In both instances, it's too late to prevent downtime.

Machine learning and predictive maintenance offer a better approach. By recognizing signs of impending failure, these techniques allow vending machine operators to fix problems before they occur. The catch is that these technologies require significant intelligence within the vending machine itself.

Increasing Kiosk Uptime with Machine Learning and Predictive Maintenance

One company delivering these capabilities to the self-service kiosk and vending machine industry is Banyan Hills Technologies, developers of the Canopy IoT Platform. Like many other IoT cloud platforms, Canopy is a central monitoring and management solution for large networks of connected devices. Unlike many of them, it uses an embedded software field agent, Leaf.

Leaf is a small piece of hardware- and operating system-agnostic (OS-agnostic) code that resides on IoT edge nodes such as connected kiosks and vending machines. Once installed, the Leaf agent can send a variety of operational data such as CPU temperature, memory, available disk space, and other information into an Event Pipeline. The Event Pipeline is tightly integrated with a Complex Event Processing engine that, after interpreting data from Leaf agents, passes it along to big data repositories in the Canopy cloud (Figure 1).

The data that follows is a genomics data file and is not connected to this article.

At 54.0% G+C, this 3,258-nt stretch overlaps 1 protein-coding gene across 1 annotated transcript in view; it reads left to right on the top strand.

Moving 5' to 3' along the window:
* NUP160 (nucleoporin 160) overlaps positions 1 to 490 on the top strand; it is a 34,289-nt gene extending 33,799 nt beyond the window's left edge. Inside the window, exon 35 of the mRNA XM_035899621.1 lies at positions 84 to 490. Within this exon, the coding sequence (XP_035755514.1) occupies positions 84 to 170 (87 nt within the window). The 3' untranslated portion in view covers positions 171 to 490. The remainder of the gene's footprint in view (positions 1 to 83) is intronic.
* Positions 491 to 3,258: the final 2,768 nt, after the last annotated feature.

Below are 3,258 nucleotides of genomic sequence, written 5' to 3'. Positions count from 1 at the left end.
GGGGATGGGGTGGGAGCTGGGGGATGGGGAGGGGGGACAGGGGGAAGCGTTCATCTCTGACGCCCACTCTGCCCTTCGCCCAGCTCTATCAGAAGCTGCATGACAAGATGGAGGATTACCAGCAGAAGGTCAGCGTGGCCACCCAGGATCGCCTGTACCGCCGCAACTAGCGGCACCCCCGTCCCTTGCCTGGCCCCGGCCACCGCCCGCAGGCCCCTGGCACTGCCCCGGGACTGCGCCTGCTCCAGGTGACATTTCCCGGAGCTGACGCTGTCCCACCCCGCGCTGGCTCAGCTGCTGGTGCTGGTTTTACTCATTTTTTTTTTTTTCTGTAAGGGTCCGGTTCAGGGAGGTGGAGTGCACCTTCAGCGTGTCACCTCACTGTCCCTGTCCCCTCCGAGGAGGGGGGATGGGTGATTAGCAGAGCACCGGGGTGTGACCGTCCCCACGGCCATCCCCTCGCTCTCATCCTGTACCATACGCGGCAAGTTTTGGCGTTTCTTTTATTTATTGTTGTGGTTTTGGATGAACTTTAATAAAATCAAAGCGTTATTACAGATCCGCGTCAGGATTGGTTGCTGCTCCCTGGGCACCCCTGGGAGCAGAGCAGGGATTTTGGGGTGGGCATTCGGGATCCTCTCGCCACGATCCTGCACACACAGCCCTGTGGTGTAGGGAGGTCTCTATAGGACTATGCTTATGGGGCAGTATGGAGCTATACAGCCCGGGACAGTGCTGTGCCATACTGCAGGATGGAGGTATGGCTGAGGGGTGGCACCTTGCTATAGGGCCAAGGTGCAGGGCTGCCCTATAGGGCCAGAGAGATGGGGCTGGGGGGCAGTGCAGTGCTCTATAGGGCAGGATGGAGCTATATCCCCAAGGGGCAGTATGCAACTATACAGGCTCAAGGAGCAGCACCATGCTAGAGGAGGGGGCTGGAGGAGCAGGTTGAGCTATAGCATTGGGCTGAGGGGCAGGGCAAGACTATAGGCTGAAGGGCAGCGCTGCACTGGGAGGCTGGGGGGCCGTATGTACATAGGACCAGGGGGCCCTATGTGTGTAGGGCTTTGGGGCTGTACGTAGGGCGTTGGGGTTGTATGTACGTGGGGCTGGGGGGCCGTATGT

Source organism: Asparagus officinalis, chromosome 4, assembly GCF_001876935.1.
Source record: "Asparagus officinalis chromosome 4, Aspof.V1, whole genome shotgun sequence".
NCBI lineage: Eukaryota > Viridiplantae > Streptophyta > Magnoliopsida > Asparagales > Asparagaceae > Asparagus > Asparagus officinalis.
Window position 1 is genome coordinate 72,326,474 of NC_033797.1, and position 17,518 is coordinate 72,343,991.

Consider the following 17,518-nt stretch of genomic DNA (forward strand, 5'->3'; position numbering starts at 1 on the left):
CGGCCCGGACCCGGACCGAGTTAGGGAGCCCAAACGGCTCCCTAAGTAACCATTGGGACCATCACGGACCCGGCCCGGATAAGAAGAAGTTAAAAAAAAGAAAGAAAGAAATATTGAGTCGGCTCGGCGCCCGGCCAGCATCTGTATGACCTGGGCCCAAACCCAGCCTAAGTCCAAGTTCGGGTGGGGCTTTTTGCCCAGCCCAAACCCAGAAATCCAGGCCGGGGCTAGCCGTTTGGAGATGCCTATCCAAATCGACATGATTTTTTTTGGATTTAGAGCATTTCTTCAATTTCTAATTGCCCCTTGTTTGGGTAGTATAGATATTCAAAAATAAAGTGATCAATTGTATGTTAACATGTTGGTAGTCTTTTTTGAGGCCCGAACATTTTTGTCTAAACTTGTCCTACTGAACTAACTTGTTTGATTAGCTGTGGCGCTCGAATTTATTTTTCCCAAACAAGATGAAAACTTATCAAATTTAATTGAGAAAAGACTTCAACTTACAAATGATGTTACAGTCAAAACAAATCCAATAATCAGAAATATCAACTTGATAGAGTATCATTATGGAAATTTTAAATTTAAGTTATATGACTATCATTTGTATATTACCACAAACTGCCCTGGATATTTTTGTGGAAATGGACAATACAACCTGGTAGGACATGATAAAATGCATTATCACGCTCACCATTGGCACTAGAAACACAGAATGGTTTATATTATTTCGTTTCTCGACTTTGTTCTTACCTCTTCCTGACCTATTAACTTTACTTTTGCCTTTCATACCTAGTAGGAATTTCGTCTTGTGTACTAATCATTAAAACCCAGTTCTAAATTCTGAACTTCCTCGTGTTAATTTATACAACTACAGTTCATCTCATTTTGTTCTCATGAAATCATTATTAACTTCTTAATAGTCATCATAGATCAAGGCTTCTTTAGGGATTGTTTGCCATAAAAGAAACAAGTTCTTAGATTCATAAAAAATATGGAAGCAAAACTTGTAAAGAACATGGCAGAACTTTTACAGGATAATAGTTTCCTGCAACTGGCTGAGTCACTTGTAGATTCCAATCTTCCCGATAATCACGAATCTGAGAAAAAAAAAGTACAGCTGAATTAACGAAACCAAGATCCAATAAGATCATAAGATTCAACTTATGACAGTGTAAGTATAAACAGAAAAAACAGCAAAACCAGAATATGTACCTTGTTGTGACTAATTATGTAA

Figure 1. Operational system data extracted by Leaf field agents is passed through a Complex Event Processing engine before reaching the Canopy cloud. (Source: Banyan Hills Technologies)

What's significant about this architecture is that it generates a bidirectional data flow. Real-time system status information from Leaf agents streams northbound while historical trends from Canopy's big data layer head the other way.

These two data sets converge in the Complex Event Processing engine, which leverages machine learning to enable self-diagnostics, automated dispatch, and a path to predictive maintenance (Figure 2). All of this is possible on a system-by-system basis.